Tips to Have Better Language Exchanges

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There are many ways to learn a language. Some prefer learning on their own by experiencing and surrounding themselves with the language. Others prefer enrolling in language classes or getting a tutor online to teach them how to use the language properly. The most popular method now is having a language exchange.

What is a language exchange? Language exchange is simply two native-speakers of two different languages getting together to practice the use of both languages. Confusing? Let’s take this as an example.

Adam White, an American learning Spanish, meets with Erik Gomez, who is Spanish and is learning English, twice a week for coffee. During those meets, Adam practices his Spanish by talking to Erik in Spanish for an hour. After that, Erik starts conversing in English with Adam for an hour. They talk about various topics and act as friends. 

Thus, the exchange happens. So, how can these language exchanges actually succeed?


  • Find a good language exchange partner


Just because both of you are native-speakers of your own languages doesn’t make you experts. You have to be familiar with your own language in order to help the person learning your language. If you constantly create mistakes using your own language, then you might cause more harm than good. Likewise, your language exchange partner must be up to par with these expectations, as well.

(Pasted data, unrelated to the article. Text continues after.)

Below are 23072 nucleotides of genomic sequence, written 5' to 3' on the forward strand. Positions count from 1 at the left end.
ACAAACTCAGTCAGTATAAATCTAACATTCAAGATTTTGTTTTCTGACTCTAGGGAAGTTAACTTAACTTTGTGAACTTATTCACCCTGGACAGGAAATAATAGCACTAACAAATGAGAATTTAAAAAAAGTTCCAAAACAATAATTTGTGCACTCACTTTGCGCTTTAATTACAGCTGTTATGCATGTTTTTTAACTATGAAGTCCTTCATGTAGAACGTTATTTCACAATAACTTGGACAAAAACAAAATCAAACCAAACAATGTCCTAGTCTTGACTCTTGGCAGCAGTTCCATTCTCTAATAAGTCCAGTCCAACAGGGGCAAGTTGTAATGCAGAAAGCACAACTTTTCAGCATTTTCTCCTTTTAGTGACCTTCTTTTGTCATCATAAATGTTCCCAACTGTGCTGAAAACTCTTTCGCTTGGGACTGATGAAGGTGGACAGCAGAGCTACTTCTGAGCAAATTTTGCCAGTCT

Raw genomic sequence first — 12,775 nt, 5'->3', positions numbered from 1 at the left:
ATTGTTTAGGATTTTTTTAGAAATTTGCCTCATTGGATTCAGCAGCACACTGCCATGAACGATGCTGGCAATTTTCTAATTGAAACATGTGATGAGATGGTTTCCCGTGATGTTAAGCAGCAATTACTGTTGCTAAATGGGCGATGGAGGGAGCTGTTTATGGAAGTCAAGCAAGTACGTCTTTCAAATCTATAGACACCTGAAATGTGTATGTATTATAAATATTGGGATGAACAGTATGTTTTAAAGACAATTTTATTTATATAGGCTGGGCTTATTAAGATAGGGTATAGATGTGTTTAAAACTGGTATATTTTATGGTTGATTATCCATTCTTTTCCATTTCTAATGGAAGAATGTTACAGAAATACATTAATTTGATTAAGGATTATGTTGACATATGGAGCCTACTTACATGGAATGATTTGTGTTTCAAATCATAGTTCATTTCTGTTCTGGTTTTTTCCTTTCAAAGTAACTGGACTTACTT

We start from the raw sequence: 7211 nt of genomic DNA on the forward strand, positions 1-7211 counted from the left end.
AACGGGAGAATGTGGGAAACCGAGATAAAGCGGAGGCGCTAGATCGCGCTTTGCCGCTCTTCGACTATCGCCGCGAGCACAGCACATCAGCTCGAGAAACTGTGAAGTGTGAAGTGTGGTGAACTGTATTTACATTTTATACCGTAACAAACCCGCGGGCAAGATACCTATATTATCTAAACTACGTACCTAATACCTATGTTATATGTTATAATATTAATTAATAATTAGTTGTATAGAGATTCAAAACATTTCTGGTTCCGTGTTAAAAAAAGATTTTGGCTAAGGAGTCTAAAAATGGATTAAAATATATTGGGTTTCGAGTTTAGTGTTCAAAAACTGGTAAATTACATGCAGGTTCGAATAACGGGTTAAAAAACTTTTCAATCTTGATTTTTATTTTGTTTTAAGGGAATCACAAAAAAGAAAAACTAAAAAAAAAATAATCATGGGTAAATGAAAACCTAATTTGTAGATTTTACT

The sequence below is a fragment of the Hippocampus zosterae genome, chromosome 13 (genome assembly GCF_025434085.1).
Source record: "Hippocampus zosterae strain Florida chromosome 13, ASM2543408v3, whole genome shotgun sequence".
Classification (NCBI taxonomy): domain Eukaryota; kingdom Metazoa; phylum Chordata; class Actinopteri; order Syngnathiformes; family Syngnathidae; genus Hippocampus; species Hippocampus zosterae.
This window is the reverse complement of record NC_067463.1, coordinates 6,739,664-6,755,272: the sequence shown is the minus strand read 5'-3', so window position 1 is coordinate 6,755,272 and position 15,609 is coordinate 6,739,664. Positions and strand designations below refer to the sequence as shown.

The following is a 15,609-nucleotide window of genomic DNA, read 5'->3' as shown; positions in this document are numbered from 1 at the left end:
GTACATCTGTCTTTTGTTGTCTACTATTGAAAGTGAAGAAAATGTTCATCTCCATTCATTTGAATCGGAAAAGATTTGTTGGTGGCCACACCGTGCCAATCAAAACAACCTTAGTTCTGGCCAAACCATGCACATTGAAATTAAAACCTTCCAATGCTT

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  • Free up your schedule


You’re not expected to spend so much time on your exchanges. One or two hours a day for two to three days a week would suffice. However, missing a day or two because you found something else better to do will leave you back at square one. Not only that, you may also find that your language exchange partner may be a bit vexed at you for not showing up.


  • Pre-plan your exchanges


Before meeting up with your language exchange partner, have a list of topics prepared for you to talk about. They can be a form of questions or a story. These meetings are like dates. You don’t know exactly how to break the ice, and spontaneity may leave either or both of you in an awkward position.


  • Don’t start monologuing


An exchange is a conversation. That means both of you have to be talking to each other and listening to each other talk. Enough said.


  • Don’t start acting like a teacher


A teacher’s job is to teach you and correct your mistakes. Teachers are very intimidating. If you want your language exchange to succeed, quit acting like a teacher. Instead, be friend trying to help another friend out.

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